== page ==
In terms of the global audience it has reached, the Women’s World Cup has been a success, despite what your local misogynist pub bore may tell you. Incorporating the controversy and brutality of that England v Cameroon match in Valenciennes and a host of other VAR decisions, there have been worldwide headlines and exposure.The fastidiousness of the lawmakers’ technology-powered brainchild has inadvertently written the type of cruel narratives of pain and suffering that make the good copy and poignant images to bring fresh eyes to the game.
Tuesday night and Japan’s women’s team were representing the rest of the world. They had the Netherlands pinned back, and looked all set to break the monopoly European teams – plus holders USA – had on the Women’s World Cup last eight.
Chance after chance came and went for the Japanese. But then came the final insult, a last-minute refereeing decision to the letter of the law but neither in the spirit of the game nor in the interest of entertainment. It stopped a decent contest dead in its tracks.
When Dutch forward Vivianne Miedema’s shot came off the limp arm of Japan defender Saki Kumagai, the Japanese manager, Asako Takakura, looked to the heavens. She knew that once Melissa Borjas, the Honduran referee, had pointed to the spot, there could only be one outcome. Fifa’s directives mean that the ball coming off a hand will almost certainly result in a foul being awarded.
And when VAR is around, the die is well and truly cast. There is now no longer such a thing as ‘ball to hand’ and it being waved away as ‘accidental’, as we had been used to throughout our football lives. Handball has become, well, handball, an offence from which there’s very little recourse to escape.
Japan’s only hope would be Lieke Martens missing from the spot, which had been made even more likely now that those sat in the front of the video screen have licence to point out goalkeepers stepping forward from their line, as happened for Scotland in the group stages. Martens made no mistake, and Takakura was left to sum up in sanguine fashion.
“Now we have VAR, for the players sometimes cruel decisions have been made,” she said, when she was entitled to rail against the cruelty that the new directives have brought to bear. This was the seventh penalty awarded for handball in 44 games of the tournament, a bewilderingly high rate compared to that in the Premier League.
Casting the mind back to the opening rounds of the men’s World Cup 12 months ago, and the group stage was littered with the newfangled technology stepping in to decide matches. Australia were denied a penalty against France, and then Germany did not receive what they thought was a lifeline when Toni Kroos was ruled to have played South Korea’s Kim Young-gwon onside. The defending champions thus crashed out.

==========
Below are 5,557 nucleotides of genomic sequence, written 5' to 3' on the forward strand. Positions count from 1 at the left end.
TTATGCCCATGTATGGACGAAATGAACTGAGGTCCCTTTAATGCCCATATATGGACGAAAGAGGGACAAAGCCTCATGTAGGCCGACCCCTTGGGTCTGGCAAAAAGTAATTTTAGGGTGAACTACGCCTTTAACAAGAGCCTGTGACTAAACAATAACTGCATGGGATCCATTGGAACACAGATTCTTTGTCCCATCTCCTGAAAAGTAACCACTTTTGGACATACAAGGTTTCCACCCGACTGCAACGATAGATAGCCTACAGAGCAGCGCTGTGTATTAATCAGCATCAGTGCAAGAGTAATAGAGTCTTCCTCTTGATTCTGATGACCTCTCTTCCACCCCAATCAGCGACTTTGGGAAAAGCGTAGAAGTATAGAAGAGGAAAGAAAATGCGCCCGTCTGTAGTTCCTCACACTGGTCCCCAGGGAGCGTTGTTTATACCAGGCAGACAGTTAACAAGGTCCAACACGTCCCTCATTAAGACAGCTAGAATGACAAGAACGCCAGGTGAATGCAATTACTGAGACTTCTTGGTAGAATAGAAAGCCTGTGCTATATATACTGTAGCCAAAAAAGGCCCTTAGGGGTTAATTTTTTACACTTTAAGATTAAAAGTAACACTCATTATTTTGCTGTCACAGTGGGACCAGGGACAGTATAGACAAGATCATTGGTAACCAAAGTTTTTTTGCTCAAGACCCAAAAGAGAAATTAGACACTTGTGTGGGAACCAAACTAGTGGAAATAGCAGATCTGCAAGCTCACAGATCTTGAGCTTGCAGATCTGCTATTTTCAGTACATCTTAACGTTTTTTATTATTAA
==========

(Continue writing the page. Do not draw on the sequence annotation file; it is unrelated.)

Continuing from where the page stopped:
Thereafter, bar a couple of cameo appearances, until the final when Croatia’s Ivan Perisic was penalised for handball in his penalty area, it rather felt like VAR had been discontinued, having been such a dominant narrative. Whether this was a matter of happenstance or Fifa moving the dial is not known and unlikely to be revealed, but there has been no such let-up in the women’s tournament, setting aside those reports that Chinese referee Qin Liang had twice overruled VAR so as not to further antagonise the Cameroon players in Valenciennes.
The women’s tournament seems to have become some kind of ratcheted-up mock exam for the rest of football, with its teams paying heavy consequences.
The combination of ultra-VAR and the new handball rules, set by the International Football Association Board (IFAB), the body that determines the Laws of the Game, and the literal interpretations being imposed in France has bordered on being toxic.
On Wednesday, Fifa refereeing czar Pierluigi Collina, his eyes blazing with typical fervour, defended the rule changes that have brought such ire, cutting off those who asked about VAR, penalties and offsides at the knees. He also denied that the Women’s World Cup has been used as a testing ground for the adjustments made to the laws by IFAB. According to Collina, those at the FIFA-U20 tournament in Poland, and at the Copa America and Africa Cup of Nations have also been subject to the same rules.
He was less decisive on handball, and the question of a ‘natural’ or ‘unnatural’ silhouette that has become key to whether a offence has been committed. To the layman, it appears that defenders are being penalised for being unable to get their hands and arms out of the way.
There is nothing ‘natural’ about having to hold your hands by your sides when you are closing down an attacker. An obvious development, should this interpretation continue and the game’s innate cynicism take hold, would be attackers looking to aim the ball at defenders’ hands, a piece of gamesmanship to rival diving in the box.
The signs from these summer tournaments – the Afcon will not actually have VAR until the quarter-finals – is that, in tandem with VAR, the new, far tighter handball rules could represent the biggest change to the game since the backpass was outlawed in 1992.
And while the backpass change heralded a vast change in outlook, immediately making the game far more attacking, the new handball rule, during this World Cup and in the Champions League final, has proved to be a passion killer. For Liverpool v Tottenham, the planet sat down to watch the showpiece only for the spectacle to be sunk by a soft, if ‘correct’, decision to give handball against Moussa Sissoko after just 24 seconds.
At the other end of a match, Japan’s women, the better team, paid a similar price. Collina’s warning that the Premier League would have to adhere to the new handball rules when VAR comes in next season can only bring a prediction of controversy and complaint.